In other news, the Arizona Senate race appears to have tightened up a bit, but Kelly has led in 35 straight polls, and he's almost invariably above 50% these days, so he's safe. And in North Carolina, Cal Cunningham just has to keep his hog tied for 36 more hours or so, and then it appears he will have six years to sow his wild oats, if he must. (Z)
|State||Democrat||D %||Republican||R %||Start||End||Pollster|
|Arizona||Mark Kelly||51%||Martha McSally*||47%||Oct 15||Oct 24||Y2 Analytics|
|Arizona||Mark Kelly||52%||Martha McSally*||45%||Oct 23||Oct 30||SSRS|
|Iowa||Theresa Greenfield||42%||Joni Ernst*||46%||Oct 26||Oct 29||Selzer|
|Michigan||Gary Peters*||50%||John James||41%||Oct 27||Oct 29||RMG Research|
|Michigan||Gary Peters*||52%||John James||40%||Oct 23||Oct 30||SSRS|
|Minnesota||Tina Smith*||51%||Jason Lewis||42%||Oct 29||Oct 30||PPP|
|North Carolina||Cal Cunningham||47%||Thom Tillis*||44%||Oct 23||Oct 30||SSRS|
|Virginia||Mark Warner*||55%||Daniel Gade||39%||Oct 23||Oct 29||Roanoke Coll.|
* Denotes incumbent
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---The Votemaster and Zenger
Oct31 Today's Presidential Polls
Oct31 Today's Senate Polls
Oct30 Courts Get Involved Again, This Time in Minnesota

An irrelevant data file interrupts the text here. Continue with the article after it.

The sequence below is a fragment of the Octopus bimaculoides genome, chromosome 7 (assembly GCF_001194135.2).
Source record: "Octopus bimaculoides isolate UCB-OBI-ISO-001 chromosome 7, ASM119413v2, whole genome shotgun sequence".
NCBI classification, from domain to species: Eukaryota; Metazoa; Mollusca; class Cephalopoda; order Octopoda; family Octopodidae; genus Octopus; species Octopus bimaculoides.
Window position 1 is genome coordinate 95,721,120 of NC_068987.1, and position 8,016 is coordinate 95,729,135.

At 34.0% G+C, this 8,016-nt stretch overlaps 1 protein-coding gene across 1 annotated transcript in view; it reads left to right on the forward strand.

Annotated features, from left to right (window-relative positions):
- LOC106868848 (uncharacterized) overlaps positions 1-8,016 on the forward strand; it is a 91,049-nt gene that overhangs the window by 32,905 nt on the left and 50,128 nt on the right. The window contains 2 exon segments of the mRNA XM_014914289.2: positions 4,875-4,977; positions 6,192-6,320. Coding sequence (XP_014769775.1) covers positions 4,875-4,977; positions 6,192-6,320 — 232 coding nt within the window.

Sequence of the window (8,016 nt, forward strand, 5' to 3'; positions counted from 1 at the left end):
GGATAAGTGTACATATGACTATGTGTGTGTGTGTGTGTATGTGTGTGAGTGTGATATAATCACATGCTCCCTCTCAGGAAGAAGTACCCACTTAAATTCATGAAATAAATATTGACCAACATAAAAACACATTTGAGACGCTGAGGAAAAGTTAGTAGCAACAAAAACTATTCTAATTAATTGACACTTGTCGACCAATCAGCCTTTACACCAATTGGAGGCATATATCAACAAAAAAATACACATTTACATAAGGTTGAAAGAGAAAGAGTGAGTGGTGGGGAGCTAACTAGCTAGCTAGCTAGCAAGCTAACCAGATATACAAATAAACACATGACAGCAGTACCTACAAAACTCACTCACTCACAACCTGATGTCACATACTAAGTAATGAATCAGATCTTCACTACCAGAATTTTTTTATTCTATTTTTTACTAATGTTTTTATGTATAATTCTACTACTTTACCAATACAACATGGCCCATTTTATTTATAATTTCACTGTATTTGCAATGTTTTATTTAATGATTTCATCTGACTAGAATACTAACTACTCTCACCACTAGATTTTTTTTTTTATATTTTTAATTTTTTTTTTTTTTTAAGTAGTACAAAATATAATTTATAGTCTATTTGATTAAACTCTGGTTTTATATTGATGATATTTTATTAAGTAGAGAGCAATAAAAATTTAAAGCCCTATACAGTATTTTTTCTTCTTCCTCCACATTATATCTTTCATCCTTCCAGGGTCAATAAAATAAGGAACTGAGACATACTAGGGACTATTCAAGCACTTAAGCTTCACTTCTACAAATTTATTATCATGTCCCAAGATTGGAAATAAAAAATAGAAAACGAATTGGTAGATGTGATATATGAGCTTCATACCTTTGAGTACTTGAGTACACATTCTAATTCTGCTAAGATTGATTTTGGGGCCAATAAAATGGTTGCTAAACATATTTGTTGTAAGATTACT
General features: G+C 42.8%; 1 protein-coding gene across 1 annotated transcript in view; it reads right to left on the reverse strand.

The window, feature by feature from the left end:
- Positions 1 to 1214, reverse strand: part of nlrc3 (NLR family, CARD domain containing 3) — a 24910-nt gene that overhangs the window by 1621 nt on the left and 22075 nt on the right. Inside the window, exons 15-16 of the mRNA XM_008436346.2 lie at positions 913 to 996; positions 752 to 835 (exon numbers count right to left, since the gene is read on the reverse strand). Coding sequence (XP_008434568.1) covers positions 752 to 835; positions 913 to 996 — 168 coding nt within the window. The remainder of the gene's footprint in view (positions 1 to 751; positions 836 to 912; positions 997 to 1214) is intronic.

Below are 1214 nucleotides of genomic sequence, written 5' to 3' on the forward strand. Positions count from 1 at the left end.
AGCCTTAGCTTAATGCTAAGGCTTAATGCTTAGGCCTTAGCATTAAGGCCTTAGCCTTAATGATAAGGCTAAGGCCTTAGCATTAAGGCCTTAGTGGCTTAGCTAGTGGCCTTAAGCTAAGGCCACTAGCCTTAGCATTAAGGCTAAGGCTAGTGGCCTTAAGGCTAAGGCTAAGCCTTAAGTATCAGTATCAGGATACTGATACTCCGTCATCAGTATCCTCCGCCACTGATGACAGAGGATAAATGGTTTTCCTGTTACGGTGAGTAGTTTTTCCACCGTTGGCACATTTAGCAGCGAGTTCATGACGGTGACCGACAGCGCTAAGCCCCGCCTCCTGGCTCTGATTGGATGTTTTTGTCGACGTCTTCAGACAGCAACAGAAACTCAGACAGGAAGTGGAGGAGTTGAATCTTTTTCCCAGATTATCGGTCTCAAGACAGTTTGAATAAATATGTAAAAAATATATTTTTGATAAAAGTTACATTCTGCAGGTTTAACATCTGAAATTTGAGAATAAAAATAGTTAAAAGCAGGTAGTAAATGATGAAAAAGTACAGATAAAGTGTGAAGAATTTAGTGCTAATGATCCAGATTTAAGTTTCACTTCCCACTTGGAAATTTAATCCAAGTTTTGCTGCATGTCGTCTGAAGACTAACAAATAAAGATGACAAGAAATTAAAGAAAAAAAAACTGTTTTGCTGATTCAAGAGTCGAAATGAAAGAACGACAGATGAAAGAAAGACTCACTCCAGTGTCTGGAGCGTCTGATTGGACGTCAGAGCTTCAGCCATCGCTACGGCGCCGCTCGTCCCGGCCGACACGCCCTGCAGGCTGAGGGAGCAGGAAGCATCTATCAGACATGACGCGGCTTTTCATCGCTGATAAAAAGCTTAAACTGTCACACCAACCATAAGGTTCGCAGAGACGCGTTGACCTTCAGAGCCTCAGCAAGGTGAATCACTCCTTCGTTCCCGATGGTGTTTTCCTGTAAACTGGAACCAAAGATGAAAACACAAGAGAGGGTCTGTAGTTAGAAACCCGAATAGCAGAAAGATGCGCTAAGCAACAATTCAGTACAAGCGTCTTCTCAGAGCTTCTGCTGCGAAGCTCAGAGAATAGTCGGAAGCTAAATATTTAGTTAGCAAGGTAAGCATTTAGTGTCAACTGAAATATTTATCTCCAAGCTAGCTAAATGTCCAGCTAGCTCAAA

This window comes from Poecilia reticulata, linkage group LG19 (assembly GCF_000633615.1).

Oct30 Things for the Democrats to Worry About
Oct30 More on "Shy Trump" Voters
Oct30 Right-wing Media Try to Salvage Hunter Biden Story
Oct30 On Your Marks, Get Set, Go!
Oct30 The Delicate Art of Question Dodging
Oct30 Donald Trump, Flight Risk?
Oct30 Today's Presidential Polls
Oct30 Today's Senate Polls
Oct29 Biden Continues to Lead in the National Polls
Oct29 Early Voting Has Hit 51% of the 2016 Total Vote
Oct29 Anonymous Isn't Anymore
Oct29 Where Are the Candidates?
Oct29 Democrats Are Now with Trump
Oct29 A New Front in the Voting Wars: The Order of Counting Ballots
Oct29 Overseas Military Ballots Could Be Crucial in Florida
Oct29 Whose Fault Is It?
Oct29 Senate Rundown
Oct29 Schumer's Relationship with McConnell Is in Tatters
Oct29 Whither the Supreme Court?
Oct29 Today's Presidential Polls
Oct29 Today's Senate Polls
Oct28 Melania Trump Hits the Campaign Trail
Oct28 Jared Kushner Is Not Helping His Father-in-Law
Oct28 Biden Decides to Do a Little Swinging
Oct28 The Ballots Are Pouring In
Oct28 Abbott Wins the Ballot Box Battle, But Appears to be Losing the War
Oct28 Trump Campaign Backs Off in Florida
Oct28 One Last Funny Feeling
Oct28 Today's Presidential Polls
Oct28 Today's Senate Polls
Oct27 Barrett Is Confirmed...
Oct27 ..And May Soon Be Mucking Around in the Election
Oct27 Trump Thinks Media Should Not Cover COVID-19...
Oct27 ...Probably Because He's an Autocrat...
Oct27 ...Which Is Absolutely Killing the Republican Party
Oct27 Lou Dobbs Knows Who Is to Blame for the Trump Administration's Failures
Oct27 Six Reasons Not to Panic About the Election
Oct27 Today's Presidential Polls
Oct27 Today's Senate Polls
Oct26 Murkowski is Not Concerned and Will Vote to Confirm Amy Coney Barrett
Oct26 Nearly 60 Million Voters Have Already Cast Their Ballot
Oct26 Could COVID-19 Affect the Election?
Oct26 Could Trump Win the Midwest Again?
Oct26 Did Biden Slip on a Oil Slick?
Oct26 Pennsylvania Supreme Court Rejects Rejected Signatures
Oct26 Biden's Campaign Has Spent More on TV Ads Than Any Campaign in History